AIS System: the Big Brother of the sea

Escrito por , 20 de febrero de 2014 a las 19:30
AIS System: the Big Brother of the sea
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AIS System: the Big Brother of the sea

Escrito por , 20 de febrero de 2014 a las 19:30

AIS mejora la seguridad en el mar: emite y recibe información de los barcos en tiempo real, vigila la costa, gestiona el tráfico martítimo y ayuda a las autoridades para resolver incidentes.

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And what if we told you that ships have their own social network? That’s more or less what the AIS (Automatic Identification System) from Telefónica Spain is, a system that makes it possible to identify and track ships automatically from other ships, aircraft, or land-based stations.

The stories of Jules Verne would have been quite different if this system had existed. The International Maritime Organization approved the AIS in 2002 and in 2004 it began to be used. But it wasn’t until 2007 when it became mandatory for all ships for international voyages larger than 300 tonnes, and for national voyages larger than 500 tonnes, and all passenger ships.

The AIS is based on SOTDMA (Self Organized Time Division Multiple Access) technology and is designed to transmit and receive navigation information and short binary or text messages between mobiles and stations on shore.

Basically, ships exchange identification information, from a GPS, information on the voyages of the ships in the surrounding area, safety messages, etc. In short, it works like a social network for transatlantic ships and other maritime vehicles in order to allow them to contact each other and be informed about everything in real time.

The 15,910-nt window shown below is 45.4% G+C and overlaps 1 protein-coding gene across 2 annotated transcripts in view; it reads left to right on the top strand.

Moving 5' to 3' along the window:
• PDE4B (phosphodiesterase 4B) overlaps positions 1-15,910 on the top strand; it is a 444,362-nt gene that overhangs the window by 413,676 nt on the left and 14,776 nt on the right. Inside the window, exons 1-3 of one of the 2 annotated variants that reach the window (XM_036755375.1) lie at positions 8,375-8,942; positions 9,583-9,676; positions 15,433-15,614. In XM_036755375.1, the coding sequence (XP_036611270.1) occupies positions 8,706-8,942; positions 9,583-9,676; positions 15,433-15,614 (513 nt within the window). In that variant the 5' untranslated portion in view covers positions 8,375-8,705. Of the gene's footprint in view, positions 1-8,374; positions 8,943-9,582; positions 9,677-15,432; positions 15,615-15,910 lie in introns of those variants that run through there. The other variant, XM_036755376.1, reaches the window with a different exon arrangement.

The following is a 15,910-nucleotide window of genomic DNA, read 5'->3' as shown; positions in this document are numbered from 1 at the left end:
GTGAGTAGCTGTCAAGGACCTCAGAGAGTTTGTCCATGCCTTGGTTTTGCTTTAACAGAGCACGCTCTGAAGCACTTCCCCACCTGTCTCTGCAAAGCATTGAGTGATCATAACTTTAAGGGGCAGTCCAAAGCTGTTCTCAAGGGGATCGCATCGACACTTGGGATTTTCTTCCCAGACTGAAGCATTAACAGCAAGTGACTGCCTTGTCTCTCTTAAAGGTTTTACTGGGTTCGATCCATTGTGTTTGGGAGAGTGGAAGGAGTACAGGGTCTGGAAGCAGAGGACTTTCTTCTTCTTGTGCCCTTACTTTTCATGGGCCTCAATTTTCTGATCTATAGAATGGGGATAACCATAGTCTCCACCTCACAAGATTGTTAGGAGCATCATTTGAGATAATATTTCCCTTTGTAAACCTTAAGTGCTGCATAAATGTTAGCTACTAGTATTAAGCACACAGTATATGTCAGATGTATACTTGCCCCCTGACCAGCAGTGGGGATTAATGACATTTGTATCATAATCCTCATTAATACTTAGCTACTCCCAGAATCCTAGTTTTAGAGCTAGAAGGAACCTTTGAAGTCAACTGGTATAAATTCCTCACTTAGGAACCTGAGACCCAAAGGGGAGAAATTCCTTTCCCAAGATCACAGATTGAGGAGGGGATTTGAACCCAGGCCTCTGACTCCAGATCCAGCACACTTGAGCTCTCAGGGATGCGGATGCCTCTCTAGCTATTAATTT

In addition to this ship-to-ship communication, the AIS system also allows coastal surveillance and traffic management. It also provides information to shore stations automatically, including the ship’s identification, type, position, heading, speed, etc. to make it possible to track it.

AIS System AIS System

One of the biggest advantages is that it is easier and more intuitive than radar, because there is no confusion between geographical accidents and ships and it makes it possible to estimate the danger level very quickly.

The Titanic tragedy probably could have been averted with this system. All cargo and passenger ships can be equipped with this system, with the main goal of improving safety for people at sea and navigation efficiency.

Obviously, the AIS service is especially useful for the authorities, because they can track the movement of ships in a particular area, such as restricted areas or narrow passages. One example that highlights the how important the AIS functions are was the maritime accident that took place in the Straits of Gibraltar on 10 January 2012, when the ship Millennium II was struck by the New Glory. Thanks to this system, Telefónica Spain was able to create a video showing the movements of each ship, in order to allow the authorities to determine the responsibility for the accident.

AIS System

Telefónica Spain’s AIS Network has 37 receiver stations located in ideal locations to ensure coverage of the entire territory of Spain and its islands. In addition, a team stationed in Cádiz monitors all of the maritime movements in Spanish waters 24/7, in order to foresee any incidents or irregularities.

An example of the Cádiz installation can be seen in the Edificio Este of the Distrito Telefónica in Madrid. It is a room that houses the AIS terminals and that acts as a control centre to allow us to zoom in on any point of the Spanish coast in just a few clicks to view the maritime traffic conditions in real time, and also to immediately identify a specific ship in a particular area, where it is headed, its current speed, the cargo it is carrying, etc.

According to Jorge Rubio, International Manager for Network Services, this system “guarantees coverage of up to 30-35 miles from the Spanish coasts, although real coverage can reach up to 70 miles if weather conditions are favourable”. For example, adds Rubio, “From our stations in the Canary Islands, on days with good weather, we can detect the traffic around the islands of Cape Verde”.

Nothing escapes the eyes of the AIS systems.

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